It became clear as workers dug through rubble and collected the dead: All 20 victims of the tornadoes that tore through central Florida last week had lived in mobile homes.
Some are now urging the U.S. state to spend more to strengthen such homes, especially older ones that are more vulnerable to the fierce winds.
Florida spent about $10 million last year to strengthen 3,800 older mobile homes, most built before 1976, when the federal government tightened building codes.
But in a state peppered with mobile home communities where many retirees live, work and play, more than 600,000 such homes do not meet the standards, according to the Florida Manufactured Housing Association. More than a million Floridians and 22 million Americans live in mobile homes.
“Florida could spend twice that amount and it still wouldn’t be enough,” said Jim Ayotte, executive director of the association. “It’s just a drop in the bucket.”
In 1992, Hurricane Andrew demolished mobile homes south of Miami, and the federal government two years later required newly built mobile homes to withstand winds of 90 mph (145 kph), 100 mph (161 kph) or 110 mph (177 kph), depending on their location.
In 1998, seven tornadoes killed 42 people in Florida, and state regulators the next year strengthened installation and tie-down requirements for new mobile homes. Before 1999, mobile homes had to be tied down only on the two long sides; now all four sides must be tied down.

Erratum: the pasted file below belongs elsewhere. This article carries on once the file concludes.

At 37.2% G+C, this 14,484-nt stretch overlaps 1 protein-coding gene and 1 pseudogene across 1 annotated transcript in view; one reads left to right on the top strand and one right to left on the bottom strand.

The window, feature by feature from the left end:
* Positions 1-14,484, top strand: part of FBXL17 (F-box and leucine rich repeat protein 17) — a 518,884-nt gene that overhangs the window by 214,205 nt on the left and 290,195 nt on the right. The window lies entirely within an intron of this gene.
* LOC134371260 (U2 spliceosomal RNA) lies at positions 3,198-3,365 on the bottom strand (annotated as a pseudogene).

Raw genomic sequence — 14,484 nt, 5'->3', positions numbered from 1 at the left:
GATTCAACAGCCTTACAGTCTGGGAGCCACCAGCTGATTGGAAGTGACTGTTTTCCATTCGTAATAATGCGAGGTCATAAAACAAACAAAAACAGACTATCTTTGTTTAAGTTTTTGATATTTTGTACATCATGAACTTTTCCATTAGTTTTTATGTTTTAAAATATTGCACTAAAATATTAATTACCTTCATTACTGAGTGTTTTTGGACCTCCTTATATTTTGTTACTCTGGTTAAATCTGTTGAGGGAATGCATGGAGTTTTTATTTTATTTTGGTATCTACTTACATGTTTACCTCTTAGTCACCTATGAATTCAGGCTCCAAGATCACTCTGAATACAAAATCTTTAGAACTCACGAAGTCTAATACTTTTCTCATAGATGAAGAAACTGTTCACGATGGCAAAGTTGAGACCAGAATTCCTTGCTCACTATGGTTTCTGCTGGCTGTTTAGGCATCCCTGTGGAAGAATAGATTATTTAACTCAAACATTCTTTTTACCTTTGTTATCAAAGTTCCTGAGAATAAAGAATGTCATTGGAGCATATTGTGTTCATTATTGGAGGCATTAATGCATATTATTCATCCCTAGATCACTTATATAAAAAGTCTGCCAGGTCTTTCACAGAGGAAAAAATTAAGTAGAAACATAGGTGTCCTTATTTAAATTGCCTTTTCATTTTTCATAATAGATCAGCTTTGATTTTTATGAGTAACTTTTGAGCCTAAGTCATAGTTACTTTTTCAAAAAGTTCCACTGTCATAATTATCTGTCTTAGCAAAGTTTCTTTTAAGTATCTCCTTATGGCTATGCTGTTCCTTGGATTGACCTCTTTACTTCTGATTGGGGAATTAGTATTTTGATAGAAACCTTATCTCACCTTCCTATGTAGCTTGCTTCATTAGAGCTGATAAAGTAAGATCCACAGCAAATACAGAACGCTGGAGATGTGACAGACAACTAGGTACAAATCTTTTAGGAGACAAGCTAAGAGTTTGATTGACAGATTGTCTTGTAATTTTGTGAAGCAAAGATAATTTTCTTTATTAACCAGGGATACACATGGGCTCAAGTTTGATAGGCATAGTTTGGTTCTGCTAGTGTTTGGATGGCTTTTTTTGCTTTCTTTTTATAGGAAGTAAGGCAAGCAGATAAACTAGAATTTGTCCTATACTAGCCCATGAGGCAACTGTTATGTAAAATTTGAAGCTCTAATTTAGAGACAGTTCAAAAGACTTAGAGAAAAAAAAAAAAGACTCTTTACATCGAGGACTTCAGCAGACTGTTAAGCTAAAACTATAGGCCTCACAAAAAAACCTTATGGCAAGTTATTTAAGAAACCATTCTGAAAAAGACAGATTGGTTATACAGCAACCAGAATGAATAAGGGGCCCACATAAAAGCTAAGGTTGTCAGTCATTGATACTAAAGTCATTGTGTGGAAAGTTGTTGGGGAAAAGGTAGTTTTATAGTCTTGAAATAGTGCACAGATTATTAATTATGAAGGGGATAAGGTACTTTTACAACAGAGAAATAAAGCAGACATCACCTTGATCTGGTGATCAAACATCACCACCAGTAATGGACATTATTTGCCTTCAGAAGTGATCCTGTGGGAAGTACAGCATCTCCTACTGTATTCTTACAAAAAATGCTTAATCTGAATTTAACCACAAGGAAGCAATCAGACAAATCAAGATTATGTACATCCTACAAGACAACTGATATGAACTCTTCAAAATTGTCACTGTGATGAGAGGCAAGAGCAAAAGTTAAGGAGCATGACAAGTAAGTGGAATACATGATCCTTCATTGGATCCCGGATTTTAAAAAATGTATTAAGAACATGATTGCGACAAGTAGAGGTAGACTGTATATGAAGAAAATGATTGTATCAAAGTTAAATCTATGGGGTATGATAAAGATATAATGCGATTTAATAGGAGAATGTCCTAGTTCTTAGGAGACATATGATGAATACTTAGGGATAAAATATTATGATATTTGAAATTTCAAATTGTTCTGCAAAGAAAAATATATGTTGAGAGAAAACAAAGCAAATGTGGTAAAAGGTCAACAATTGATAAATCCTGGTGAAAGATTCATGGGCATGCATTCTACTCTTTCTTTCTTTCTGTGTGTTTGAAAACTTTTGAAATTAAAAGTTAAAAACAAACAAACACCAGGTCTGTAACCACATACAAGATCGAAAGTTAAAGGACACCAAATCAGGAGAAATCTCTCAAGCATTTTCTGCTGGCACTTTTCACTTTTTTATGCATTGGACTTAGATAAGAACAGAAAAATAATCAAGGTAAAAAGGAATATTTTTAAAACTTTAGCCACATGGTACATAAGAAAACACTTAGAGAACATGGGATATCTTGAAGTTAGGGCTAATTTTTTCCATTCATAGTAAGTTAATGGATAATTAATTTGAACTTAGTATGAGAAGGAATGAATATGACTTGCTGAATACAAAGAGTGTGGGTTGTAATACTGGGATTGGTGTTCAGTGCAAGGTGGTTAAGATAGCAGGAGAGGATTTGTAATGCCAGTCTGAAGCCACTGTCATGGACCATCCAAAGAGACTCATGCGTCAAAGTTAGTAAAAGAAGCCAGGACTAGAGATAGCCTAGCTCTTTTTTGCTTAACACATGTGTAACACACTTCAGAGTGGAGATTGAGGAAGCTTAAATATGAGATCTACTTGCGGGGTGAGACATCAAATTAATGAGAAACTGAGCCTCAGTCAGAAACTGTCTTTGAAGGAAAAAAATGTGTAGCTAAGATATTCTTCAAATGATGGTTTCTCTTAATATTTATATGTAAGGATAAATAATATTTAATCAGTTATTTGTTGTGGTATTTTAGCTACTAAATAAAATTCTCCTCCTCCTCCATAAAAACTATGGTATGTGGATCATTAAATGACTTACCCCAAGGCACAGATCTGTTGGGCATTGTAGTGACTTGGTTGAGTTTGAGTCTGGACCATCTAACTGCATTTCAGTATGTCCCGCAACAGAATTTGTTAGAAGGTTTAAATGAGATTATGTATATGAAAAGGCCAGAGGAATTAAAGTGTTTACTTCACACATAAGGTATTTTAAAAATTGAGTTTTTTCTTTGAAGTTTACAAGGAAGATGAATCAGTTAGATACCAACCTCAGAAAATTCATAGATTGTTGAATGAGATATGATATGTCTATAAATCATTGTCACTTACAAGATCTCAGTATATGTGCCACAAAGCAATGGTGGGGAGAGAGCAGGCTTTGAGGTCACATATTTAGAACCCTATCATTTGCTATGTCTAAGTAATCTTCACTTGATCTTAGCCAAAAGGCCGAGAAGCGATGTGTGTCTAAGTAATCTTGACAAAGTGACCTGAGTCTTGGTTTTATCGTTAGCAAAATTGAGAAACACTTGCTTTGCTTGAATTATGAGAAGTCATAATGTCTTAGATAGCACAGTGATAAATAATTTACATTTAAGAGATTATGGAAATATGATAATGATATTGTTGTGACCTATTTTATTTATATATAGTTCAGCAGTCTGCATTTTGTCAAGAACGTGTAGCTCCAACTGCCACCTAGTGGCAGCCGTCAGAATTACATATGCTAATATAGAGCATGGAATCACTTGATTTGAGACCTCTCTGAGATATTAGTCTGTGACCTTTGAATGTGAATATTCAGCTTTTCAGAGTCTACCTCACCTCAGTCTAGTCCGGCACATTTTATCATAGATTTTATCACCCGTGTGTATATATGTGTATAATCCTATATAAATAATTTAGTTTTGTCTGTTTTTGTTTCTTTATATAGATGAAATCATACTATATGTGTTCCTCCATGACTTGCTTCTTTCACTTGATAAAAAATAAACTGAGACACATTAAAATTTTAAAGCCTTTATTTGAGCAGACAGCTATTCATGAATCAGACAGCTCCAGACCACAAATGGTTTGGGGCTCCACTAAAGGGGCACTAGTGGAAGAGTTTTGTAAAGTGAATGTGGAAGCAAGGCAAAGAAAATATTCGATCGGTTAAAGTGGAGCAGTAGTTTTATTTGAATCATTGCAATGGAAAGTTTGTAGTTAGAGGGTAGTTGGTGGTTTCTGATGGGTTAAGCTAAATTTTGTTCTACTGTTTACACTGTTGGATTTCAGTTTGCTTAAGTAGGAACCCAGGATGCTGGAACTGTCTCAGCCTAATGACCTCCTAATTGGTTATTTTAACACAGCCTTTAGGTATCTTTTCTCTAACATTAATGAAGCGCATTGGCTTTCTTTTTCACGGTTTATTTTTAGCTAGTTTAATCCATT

After four hurricanes hit Florida in 2004, the state found that new mobile homes did not suffer the same catastrophic damage as older ones. More than 3,600 older mobile homes were destroyed, while none built to at least 1994 standards was seriously damaged.
Mobile homes built today can withstand the same winds as regular homes, said Kevin Grosskopf, a professor at the University of Florida’s School of Building Construction. But the state needs to do more to make older homes safer, he said.
“I think that it’s a rational conclusion that the state program to make mobile homes more durable is not being very effective,” Grosskopf said.
Measures that can strengthen older mobile homes include replacing tie straps with galvanized steel straps and securing any attached structures.
But for many working-class people and retirees, older mobile homes have long been the only affordable option.
“I don’t know what we’re going to do for the older homes,” said state Rep. Hugh Gibson, a Republican who represents Lady Lake. “Where would they live?”
On the Net:
Florida Manufactured Housing Association: http://www.fmha.org
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